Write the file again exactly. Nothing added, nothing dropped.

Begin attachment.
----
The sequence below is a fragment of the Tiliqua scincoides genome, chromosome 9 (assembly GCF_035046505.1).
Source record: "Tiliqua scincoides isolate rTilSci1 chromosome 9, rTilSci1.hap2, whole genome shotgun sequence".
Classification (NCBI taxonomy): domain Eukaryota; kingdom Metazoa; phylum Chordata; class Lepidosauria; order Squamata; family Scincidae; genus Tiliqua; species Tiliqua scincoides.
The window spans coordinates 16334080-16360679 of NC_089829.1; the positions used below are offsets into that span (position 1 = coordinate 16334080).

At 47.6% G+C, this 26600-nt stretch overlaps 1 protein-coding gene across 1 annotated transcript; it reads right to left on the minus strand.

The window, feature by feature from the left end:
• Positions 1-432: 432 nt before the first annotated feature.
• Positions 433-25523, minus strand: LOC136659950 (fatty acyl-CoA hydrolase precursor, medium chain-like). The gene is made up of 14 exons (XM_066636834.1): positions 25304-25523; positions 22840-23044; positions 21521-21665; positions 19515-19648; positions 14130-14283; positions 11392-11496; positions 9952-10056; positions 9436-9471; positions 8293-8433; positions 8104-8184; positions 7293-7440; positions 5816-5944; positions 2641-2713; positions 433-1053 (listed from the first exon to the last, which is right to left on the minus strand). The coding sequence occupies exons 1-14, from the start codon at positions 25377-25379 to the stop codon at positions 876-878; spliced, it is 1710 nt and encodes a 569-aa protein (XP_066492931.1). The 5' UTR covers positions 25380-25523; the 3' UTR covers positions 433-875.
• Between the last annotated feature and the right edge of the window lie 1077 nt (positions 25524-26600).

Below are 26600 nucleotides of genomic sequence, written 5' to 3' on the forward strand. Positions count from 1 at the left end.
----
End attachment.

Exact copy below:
The sequence below is a fragment of the Tiliqua scincoides genome, chromosome 9 (assembly GCF_035046505.1).
Source record: "Tiliqua scincoides isolate rTilSci1 chromosome 9, rTilSci1.hap2, whole genome shotgun sequence".
Classification (NCBI taxonomy): domain Eukaryota; kingdom Metazoa; phylum Chordata; class Lepidosauria; order Squamata; family Scincidae; genus Tiliqua; species Tiliqua scincoides.
The window spans coordinates 16334080-16360679 of NC_089829.1; the positions used below are offsets into that span (position 1 = coordinate 16334080).

At 47.6% G+C, this 26600-nt stretch overlaps 1 protein-coding gene across 1 annotated transcript; it reads right to left on the minus strand.

The window, feature by feature from the left end:
• Positions 1-432: 432 nt before the first annotated feature.
• Positions 433-25523, minus strand: LOC136659950 (fatty acyl-CoA hydrolase precursor, medium chain-like). The gene is made up of 14 exons (XM_066636834.1): positions 25304-25523; positions 22840-23044; positions 21521-21665; positions 19515-19648; positions 14130-14283; positions 11392-11496; positions 9952-10056; positions 9436-9471; positions 8293-8433; positions 8104-8184; positions 7293-7440; positions 5816-5944; positions 2641-2713; positions 433-1053 (listed from the first exon to the last, which is right to left on the minus strand). The coding sequence occupies exons 1-14, from the start codon at positions 25377-25379 to the stop codon at positions 876-878; spliced, it is 1710 nt and encodes a 569-aa protein (XP_066492931.1). The 5' UTR covers positions 25380-25523; the 3' UTR covers positions 433-875.
• Between the last annotated feature and the right edge of the window lie 1077 nt (positions 25524-26600).

Below are 26600 nucleotides of genomic sequence, written 5' to 3' on the forward strand. Positions count from 1 at the left end.